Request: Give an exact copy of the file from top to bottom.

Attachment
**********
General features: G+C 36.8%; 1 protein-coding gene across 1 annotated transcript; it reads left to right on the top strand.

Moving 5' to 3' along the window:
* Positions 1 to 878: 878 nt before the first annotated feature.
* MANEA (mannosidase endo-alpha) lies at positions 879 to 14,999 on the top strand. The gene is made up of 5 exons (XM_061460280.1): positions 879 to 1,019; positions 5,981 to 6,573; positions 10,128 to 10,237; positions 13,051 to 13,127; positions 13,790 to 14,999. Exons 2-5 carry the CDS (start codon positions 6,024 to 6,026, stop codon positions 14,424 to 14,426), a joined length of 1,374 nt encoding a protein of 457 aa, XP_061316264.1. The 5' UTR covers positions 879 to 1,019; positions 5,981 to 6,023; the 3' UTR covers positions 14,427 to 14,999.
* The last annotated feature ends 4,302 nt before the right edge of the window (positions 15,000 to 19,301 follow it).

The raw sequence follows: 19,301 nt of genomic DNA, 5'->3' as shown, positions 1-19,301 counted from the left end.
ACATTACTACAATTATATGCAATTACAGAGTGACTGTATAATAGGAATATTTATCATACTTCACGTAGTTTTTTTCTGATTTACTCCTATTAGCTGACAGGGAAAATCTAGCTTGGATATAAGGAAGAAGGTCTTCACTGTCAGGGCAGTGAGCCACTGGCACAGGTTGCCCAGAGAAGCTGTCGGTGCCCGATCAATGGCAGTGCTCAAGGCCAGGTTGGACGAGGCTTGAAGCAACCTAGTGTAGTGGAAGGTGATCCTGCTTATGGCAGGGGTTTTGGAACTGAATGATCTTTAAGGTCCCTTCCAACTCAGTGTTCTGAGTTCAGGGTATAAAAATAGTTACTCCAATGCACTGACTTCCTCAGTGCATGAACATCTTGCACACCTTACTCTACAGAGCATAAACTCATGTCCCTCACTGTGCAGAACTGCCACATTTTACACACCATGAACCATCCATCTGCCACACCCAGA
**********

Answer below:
General features: G+C 36.8%; 1 protein-coding gene across 1 annotated transcript; it reads left to right on the top strand.

Moving 5' to 3' along the window:
* Positions 1 to 878: 878 nt before the first annotated feature.
* MANEA (mannosidase endo-alpha) lies at positions 879 to 14,999 on the top strand. The gene is made up of 5 exons (XM_061460280.1): positions 879 to 1,019; positions 5,981 to 6,573; positions 10,128 to 10,237; positions 13,051 to 13,127; positions 13,790 to 14,999. Exons 2-5 carry the CDS (start codon positions 6,024 to 6,026, stop codon positions 14,424 to 14,426), a joined length of 1,374 nt encoding a protein of 457 aa, XP_061316264.1. The 5' UTR covers positions 879 to 1,019; positions 5,981 to 6,023; the 3' UTR covers positions 14,427 to 14,999.
* The last annotated feature ends 4,302 nt before the right edge of the window (positions 15,000 to 19,301 follow it).

The raw sequence follows: 19,301 nt of genomic DNA, 5'->3' as shown, positions 1-19,301 counted from the left end.
ACATTACTACAATTATATGCAATTACAGAGTGACTGTATAATAGGAATATTTATCATACTTCACGTAGTTTTTTTCTGATTTACTCCTATTAGCTGACAGGGAAAATCTAGCTTGGATATAAGGAAGAAGGTCTTCACTGTCAGGGCAGTGAGCCACTGGCACAGGTTGCCCAGAGAAGCTGTCGGTGCCCGATCAATGGCAGTGCTCAAGGCCAGGTTGGACGAGGCTTGAAGCAACCTAGTGTAGTGGAAGGTGATCCTGCTTATGGCAGGGGTTTTGGAACTGAATGATCTTTAAGGTCCCTTCCAACTCAGTGTTCTGAGTTCAGGGTATAAAAATAGTTACTCCAATGCACTGACTTCCTCAGTGCATGAACATCTTGCACACCTTACTCTACAGAGCATAAACTCATGTCCCTCACTGTGCAGAACTGCCACATTTTACACACCATGAACCATCCATCTGCCACACCCAGA